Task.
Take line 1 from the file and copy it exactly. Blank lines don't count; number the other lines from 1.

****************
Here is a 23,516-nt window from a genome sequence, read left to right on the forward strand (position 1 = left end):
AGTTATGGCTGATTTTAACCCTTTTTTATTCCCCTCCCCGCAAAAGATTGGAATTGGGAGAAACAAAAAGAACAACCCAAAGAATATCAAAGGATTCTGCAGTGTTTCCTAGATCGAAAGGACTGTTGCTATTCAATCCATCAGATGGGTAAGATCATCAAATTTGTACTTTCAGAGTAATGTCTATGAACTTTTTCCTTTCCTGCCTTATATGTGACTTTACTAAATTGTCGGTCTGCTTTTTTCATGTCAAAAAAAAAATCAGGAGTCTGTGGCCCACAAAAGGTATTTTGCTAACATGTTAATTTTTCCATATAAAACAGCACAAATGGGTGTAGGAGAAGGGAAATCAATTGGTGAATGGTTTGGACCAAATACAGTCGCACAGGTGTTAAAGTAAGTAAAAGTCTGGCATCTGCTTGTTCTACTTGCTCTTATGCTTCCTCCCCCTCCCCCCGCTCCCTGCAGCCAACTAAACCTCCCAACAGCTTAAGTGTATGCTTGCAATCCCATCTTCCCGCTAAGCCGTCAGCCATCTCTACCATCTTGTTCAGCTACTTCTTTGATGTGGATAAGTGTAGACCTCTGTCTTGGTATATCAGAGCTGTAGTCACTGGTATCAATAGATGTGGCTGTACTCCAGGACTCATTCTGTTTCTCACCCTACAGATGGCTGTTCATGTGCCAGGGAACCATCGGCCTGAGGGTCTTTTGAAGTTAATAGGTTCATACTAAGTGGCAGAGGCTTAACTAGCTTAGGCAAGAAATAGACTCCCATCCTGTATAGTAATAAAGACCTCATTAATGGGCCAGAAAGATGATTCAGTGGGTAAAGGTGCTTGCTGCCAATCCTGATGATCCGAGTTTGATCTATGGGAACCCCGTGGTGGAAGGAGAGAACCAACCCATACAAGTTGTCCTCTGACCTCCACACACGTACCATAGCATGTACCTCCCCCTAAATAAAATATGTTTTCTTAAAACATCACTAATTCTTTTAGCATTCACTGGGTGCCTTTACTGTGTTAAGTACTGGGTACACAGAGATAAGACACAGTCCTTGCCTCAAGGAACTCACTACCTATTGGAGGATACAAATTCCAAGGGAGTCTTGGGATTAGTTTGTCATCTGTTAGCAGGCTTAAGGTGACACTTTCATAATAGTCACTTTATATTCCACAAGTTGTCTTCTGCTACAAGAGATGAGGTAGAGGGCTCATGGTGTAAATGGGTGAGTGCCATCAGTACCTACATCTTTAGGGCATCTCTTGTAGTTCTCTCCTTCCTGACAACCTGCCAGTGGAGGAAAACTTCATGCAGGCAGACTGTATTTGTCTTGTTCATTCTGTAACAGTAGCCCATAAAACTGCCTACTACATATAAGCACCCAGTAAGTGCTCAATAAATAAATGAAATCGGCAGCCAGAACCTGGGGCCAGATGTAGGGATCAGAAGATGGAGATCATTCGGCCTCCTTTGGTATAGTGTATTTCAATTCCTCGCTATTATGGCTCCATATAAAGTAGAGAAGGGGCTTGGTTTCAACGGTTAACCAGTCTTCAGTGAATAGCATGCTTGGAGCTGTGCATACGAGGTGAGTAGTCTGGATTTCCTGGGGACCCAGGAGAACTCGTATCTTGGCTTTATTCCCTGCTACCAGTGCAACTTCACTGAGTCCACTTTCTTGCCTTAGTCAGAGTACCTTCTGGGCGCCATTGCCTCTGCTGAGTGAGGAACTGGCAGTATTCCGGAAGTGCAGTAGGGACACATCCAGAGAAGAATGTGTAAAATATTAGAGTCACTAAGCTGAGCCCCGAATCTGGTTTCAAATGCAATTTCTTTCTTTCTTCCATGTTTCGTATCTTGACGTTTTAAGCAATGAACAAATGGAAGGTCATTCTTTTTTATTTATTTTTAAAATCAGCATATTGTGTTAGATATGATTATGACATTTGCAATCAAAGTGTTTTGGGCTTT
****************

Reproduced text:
Here is a 23,516-nt window from a genome sequence, read left to right on the forward strand (position 1 = left end):